Should have mentioned as well that not only do schools offer means tested bursaries (many more these days as they have to meet their public benefit requirement more effectively) but sometimes help is available from other charitable foundations - worth checking out. I think the ISC website might have details of that too.

AramintaCane Mon 10-Aug-09 13:24:24

Means tested bursaries are often no help. Where we live you have to earn less than 18k to get fifty percent off the fees. How would you afford to keep a kid and pay the other half of the fees ?

WednesdaysChild Mon 10-Aug-09 14:00:52

Has anyone been sucessful in claiming a bursary or had help from a charitable foundation?

Sorry for pressing on this blush but I have a genuine interest.

flatcapandpearls Mon 10-Aug-09 14:03:28

That does seem daft Araminta. I know there are some mumsnetters who have bursaries hopefully they will help you,

Maybe start a thread specifically on bursaries.

sarah293 Mon 10-Aug-09 14:06:41

Message withdrawn

WednesdaysChild Mon 10-Aug-09 14:17:16

Blimey! Just seen one in my county that charges £5k per term in fees!

Riven: Anything to add about SEN funding for this type of education?

LIZS Mon 10-Aug-09 14:19:24

You'd have to check SEN funding with your LEA - ours aren't very helpful once they know you are going private ...hmm

beckysharp Mon 10-Aug-09 14:52:44

Have just found these for you WednesdaysChild:

http://www.isc.co.uk/ParentZone_SENaccreditedschools.htm

http://www.isc.co.uk /uploads/documents/financial_assistance.pdf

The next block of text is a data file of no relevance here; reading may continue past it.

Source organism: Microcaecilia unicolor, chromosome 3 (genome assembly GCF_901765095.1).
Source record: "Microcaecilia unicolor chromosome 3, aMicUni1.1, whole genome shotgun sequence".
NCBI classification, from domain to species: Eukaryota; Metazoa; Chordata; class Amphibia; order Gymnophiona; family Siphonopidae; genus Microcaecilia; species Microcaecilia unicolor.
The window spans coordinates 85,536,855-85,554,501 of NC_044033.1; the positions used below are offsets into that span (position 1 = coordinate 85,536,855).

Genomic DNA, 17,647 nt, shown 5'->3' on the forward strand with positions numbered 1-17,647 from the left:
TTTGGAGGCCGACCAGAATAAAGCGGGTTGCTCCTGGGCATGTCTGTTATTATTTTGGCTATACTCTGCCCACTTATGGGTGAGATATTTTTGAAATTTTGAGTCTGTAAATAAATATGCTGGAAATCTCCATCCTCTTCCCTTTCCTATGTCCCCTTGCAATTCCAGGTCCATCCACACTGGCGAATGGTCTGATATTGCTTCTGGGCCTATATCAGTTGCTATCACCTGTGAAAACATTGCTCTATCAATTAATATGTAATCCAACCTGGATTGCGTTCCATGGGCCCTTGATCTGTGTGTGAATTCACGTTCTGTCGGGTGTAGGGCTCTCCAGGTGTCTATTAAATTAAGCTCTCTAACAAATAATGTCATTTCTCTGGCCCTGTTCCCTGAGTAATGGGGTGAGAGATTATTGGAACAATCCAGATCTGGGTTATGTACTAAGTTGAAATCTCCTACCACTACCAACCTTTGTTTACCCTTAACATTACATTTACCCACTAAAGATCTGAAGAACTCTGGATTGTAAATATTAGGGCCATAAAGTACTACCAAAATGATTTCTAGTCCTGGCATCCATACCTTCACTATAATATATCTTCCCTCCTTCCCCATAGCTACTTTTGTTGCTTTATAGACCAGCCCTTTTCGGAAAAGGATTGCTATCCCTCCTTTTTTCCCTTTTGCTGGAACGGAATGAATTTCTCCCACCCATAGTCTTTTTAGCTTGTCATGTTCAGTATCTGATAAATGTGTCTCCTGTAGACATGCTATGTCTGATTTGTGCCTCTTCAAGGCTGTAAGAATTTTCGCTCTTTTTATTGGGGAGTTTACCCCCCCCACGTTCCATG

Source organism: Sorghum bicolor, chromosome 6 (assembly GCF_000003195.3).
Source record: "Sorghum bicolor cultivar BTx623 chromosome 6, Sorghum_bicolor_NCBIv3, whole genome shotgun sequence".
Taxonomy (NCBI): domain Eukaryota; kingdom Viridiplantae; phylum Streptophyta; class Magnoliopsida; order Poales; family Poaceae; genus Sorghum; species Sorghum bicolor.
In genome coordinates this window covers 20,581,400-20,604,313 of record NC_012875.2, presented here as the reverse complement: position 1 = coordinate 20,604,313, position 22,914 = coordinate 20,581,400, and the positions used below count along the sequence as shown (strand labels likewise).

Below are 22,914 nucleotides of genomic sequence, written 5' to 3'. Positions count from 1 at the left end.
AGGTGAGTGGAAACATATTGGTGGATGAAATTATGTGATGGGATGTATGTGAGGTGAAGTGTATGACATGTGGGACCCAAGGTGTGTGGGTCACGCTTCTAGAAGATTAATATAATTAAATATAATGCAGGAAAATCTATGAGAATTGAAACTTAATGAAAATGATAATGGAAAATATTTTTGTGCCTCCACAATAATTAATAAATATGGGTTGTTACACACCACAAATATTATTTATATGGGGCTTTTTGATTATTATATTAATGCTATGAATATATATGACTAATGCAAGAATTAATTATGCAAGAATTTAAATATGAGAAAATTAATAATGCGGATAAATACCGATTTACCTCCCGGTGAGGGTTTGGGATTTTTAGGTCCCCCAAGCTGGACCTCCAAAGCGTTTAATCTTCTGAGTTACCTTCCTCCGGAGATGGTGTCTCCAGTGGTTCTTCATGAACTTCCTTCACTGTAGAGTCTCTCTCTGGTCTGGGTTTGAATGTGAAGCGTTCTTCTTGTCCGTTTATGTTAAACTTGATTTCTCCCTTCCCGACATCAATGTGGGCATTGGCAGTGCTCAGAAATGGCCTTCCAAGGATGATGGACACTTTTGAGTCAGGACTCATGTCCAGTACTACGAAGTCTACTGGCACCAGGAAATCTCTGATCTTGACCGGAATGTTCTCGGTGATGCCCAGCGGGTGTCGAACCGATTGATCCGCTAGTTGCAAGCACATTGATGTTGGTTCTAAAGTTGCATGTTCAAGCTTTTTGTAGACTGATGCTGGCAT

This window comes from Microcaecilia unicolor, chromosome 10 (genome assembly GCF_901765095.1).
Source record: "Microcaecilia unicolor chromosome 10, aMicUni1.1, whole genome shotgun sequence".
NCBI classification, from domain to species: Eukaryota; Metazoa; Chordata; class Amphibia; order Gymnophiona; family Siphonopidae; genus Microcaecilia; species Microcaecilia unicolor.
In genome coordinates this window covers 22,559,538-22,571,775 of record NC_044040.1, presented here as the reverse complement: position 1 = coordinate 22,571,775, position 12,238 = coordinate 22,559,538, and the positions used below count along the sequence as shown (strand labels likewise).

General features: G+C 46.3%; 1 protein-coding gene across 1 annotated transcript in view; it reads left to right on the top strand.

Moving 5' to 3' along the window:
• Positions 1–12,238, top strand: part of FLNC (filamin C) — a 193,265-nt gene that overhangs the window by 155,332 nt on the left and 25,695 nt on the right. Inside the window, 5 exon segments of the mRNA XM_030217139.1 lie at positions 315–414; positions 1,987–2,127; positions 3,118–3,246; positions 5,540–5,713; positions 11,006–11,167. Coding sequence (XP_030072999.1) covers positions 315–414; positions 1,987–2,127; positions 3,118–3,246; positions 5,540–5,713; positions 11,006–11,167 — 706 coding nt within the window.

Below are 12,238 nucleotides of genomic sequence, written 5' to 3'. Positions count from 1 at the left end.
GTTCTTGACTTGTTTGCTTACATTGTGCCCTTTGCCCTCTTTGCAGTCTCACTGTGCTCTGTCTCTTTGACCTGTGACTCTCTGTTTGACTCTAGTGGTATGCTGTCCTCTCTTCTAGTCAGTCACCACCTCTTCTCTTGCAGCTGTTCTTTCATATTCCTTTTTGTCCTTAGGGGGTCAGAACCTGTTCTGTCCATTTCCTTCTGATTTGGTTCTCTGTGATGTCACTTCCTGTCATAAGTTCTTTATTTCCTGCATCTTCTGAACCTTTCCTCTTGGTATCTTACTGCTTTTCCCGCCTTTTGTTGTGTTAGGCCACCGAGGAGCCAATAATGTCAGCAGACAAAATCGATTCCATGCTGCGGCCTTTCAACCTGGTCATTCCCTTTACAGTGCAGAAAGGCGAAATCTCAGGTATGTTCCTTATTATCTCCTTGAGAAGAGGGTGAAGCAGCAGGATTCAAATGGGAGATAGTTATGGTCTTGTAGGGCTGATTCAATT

I don't work for the ISC, honest blush

I do work in this field though - they are very helpful and knowledgeable.

Araminta, those bursaries sound mad!

WednesdaysChild Mon 10-Aug-09 15:17:08

Thanks becky, had found the list via your earlier post but they all seem to be either for dyslexia in mainstream only or SEN only. I was thinking about SEN in a mainstream setting, if it exists.

AramintaCane Mon 10-Aug-09 15:19:50

Same here Riven I was amazed at the exam fees.

AramintaCane Mon 10-Aug-09 15:24:13

The burseries here are mad - the only people I have known able to accept one have had wealthy grandparents able to pay the rest of the fees.

FluffyBunnyGoneBad Mon 10-Aug-09 15:26:49

I think the SEN costs vary between schools and depends on the support that the child needs. A educational psychologist assessment can set you bac £500 but if you go through the GP (if you suspect aspergers) then you won't need to pay this.

As per other costs:
Trips are more expensive as they are not subsidised. Expect to pay full whack.
School uniform: Ds's blazer alone for his last school was £67!! He's 10, I think it came up to £500 in total.